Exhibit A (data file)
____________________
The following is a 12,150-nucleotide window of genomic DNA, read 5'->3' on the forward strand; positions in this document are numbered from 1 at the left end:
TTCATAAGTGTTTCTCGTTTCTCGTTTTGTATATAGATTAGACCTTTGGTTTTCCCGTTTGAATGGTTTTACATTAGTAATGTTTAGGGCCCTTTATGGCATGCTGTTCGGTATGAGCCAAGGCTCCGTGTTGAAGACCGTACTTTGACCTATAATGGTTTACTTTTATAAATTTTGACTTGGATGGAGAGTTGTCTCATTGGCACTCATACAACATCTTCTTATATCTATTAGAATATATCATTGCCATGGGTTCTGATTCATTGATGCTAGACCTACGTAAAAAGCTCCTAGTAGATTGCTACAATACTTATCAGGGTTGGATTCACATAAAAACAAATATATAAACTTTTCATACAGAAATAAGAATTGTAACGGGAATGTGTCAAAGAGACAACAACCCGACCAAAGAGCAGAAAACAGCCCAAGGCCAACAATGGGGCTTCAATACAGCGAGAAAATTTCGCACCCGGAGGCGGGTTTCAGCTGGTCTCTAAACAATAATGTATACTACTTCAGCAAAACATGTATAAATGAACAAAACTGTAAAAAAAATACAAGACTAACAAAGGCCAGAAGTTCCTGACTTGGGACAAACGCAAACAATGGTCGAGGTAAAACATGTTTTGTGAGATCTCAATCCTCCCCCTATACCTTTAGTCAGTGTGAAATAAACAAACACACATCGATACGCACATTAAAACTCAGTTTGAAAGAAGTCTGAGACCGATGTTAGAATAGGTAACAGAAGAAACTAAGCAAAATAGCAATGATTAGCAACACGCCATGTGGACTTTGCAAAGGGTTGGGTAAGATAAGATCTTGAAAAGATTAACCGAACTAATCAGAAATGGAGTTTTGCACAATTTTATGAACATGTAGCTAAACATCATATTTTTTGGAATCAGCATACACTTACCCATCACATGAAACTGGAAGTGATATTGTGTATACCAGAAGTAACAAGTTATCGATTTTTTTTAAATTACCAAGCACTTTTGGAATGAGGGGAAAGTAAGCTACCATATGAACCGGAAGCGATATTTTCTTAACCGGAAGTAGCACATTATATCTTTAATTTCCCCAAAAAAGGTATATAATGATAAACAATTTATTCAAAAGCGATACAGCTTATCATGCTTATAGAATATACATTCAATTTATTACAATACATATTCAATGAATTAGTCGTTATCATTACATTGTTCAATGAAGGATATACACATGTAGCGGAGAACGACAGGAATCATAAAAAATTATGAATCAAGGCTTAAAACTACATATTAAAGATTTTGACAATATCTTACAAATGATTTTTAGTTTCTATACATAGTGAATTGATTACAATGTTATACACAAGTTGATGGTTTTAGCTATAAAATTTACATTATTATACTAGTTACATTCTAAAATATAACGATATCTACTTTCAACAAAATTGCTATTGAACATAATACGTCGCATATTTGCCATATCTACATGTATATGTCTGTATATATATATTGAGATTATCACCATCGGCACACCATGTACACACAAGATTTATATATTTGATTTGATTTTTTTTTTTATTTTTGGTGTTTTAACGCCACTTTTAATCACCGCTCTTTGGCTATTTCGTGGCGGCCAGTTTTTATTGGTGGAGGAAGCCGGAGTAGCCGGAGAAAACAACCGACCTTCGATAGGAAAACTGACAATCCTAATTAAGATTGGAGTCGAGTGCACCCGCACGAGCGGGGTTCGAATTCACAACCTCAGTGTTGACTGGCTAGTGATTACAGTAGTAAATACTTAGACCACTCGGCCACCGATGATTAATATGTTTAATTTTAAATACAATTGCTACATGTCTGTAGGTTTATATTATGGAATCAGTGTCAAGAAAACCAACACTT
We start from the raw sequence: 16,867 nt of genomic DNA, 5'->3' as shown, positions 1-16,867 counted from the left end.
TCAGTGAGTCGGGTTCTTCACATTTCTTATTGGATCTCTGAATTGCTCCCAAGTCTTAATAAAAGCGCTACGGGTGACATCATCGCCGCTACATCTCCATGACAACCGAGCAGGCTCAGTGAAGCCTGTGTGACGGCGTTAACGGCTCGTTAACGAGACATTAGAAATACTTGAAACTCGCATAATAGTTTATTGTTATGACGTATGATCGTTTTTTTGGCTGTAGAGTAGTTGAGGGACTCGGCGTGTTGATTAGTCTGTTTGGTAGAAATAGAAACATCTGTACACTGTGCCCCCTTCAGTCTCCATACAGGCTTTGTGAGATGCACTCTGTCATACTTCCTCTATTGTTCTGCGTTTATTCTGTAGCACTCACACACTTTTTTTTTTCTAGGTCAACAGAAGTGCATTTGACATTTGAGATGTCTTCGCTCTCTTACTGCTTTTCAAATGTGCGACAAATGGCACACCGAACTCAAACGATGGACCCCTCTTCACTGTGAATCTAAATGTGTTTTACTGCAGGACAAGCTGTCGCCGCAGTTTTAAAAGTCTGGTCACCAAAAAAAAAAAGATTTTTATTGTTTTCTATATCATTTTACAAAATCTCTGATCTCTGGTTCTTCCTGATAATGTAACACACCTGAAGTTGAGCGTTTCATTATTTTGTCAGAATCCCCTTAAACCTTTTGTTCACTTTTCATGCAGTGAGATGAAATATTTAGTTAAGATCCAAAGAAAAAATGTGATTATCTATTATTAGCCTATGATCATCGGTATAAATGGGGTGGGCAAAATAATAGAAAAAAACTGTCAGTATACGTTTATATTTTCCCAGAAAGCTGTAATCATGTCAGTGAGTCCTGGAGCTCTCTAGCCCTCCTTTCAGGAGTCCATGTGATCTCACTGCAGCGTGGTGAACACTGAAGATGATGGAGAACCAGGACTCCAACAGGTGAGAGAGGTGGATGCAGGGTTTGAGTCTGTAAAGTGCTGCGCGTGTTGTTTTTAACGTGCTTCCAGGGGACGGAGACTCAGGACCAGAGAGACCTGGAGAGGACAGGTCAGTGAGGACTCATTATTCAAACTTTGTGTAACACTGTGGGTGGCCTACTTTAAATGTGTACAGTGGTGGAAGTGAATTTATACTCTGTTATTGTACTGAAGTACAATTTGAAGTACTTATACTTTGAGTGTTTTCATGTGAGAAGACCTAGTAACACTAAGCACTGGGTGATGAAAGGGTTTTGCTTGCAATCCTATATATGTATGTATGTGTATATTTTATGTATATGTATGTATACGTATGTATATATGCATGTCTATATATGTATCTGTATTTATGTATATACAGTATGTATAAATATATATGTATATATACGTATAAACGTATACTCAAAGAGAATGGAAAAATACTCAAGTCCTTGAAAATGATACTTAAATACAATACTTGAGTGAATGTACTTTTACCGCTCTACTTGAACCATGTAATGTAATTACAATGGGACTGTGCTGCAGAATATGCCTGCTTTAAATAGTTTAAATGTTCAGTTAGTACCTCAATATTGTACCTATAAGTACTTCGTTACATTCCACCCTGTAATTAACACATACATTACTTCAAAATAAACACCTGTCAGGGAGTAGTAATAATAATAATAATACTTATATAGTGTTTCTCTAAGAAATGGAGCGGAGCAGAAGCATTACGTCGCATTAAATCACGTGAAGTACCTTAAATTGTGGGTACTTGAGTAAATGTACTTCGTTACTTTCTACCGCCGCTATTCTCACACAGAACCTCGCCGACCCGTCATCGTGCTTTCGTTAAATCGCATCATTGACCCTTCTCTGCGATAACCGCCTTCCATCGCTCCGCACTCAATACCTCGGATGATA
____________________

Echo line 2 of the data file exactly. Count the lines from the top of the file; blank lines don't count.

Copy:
TTCATAAGTGTTTCTCGTTTCTCGTTTTGTATATAGATTAGACCTTTGGTTTTCCCGTTTGAATGGTTTTACATTAGTAATGTTTAGGGCCCTTTATGGCATGCTGTTCGGTATGAGCCAAGGCTCCGTGTTGAAGACCGTACTTTGACCTATAATGGTTTACTTTTATAAATTTTGACTTGGATGGAGAGTTGTCTCATTGGCACTCATACAACATCTTCTTATATCTATTAGAATATATCATTGCCATGGGTTCTGATTCATTGATGCTAGACCTACGTAAAAAGCTCCTAGTAGATTGCTACAATACTTATCAGGGTTGGATTCACATAAAAACAAATATATAAACTTTTCATACAGAAATAAGAATTGTAACGGGAATGTGTCAAAGAGACAACAACCCGACCAAAGAGCAGAAAACAGCCCAAGGCCAACAATGGGGCTTCAATACAGCGAGAAAATTTCGCACCCGGAGGCGGGTTTCAGCTGGTCTCTAAACAATAATGTATACTACTTCAGCAAAACATGTATAAATGAACAAAACTGTAAAAAAAATACAAGACTAACAAAGGCCAGAAGTTCCTGACTTGGGACAAACGCAAACAATGGTCGAGGTAAAACATGTTTTGTGAGATCTCAATCCTCCCCCTATACCTTTAGTCAGTGTGAAATAAACAAACACACATCGATACGCACATTAAAACTCAGTTTGAAAGAAGTCTGAGACCGATGTTAGAATAGGTAACAGAAGAAACTAAGCAAAATAGCAATGATTAGCAACACGCCATGTGGACTTTGCAAAGGGTTGGGTAAGATAAGATCTTGAAAAGATTAACCGAACTAATCAGAAATGGAGTTTTGCACAATTTTATGAACATGTAGCTAAACATCATATTTTTTGGAATCAGCATACACTTACCCATCACATGAAACTGGAAGTGATATTGTGTATACCAGAAGTAACAAGTTATCGATTTTTTTTAAATTACCAAGCACTTTTGGAATGAGGGGAAAGTAAGCTACCATATGAACCGGAAGCGATATTTTCTTAACCGGAAGTAGCACATTATATCTTTAATTTCCCCAAAAAAGGTATATAATGATAAACAATTTATTCAAAAGCGATACAGCTTATCATGCTTATAGAATATACATTCAATTTATTACAATACATATTCAATGAATTAGTCGTTATCATTACATTGTTCAATGAAGGATATACACATGTAGCGGAGAACGACAGGAATCATAAAAAATTATGAATCAAGGCTTAAAACTACATATTAAAGATTTTGACAATATCTTACAAATGATTTTTAGTTTCTATACATAGTGAATTGATTACAATGTTATACACAAGTTGATGGTTTTAGCTATAAAATTTACATTATTATACTAGTTACATTCTAAAATATAACGATATCTACTTTCAACAAAATTGCTATTGAACATAATACGTCGCATATTTGCCATATCTACATGTATATGTCTGTATATATATATTGAGATTATCACCATCGGCACACCATGTACACACAAGATTTATATATTTGATTTGATTTTTTTTTTTATTTTTGGTGTTTTAACGCCACTTTTAATCACCGCTCTTTGGCTATTTCGTGGCGGCCAGTTTTTATTGGTGGAGGAAGCCGGAGTAGCCGGAGAAAACAACCGACCTTCGATAGGAAAACTGACAATCCTAATTAAGATTGGAGTCGAGTGCACCCGCACGAGCGGGGTTCGAATTCACAACCTCAGTGTTGACTGGCTAGTGATTACAGTAGTAAATACTTAGACCACTCGGCCACCGATGATTAATATGTTTAATTTTAAATACAATTGCTACATGTCTGTAGGTTTATATTATGGAATCAGTGTCAAGAAAACCAACACTT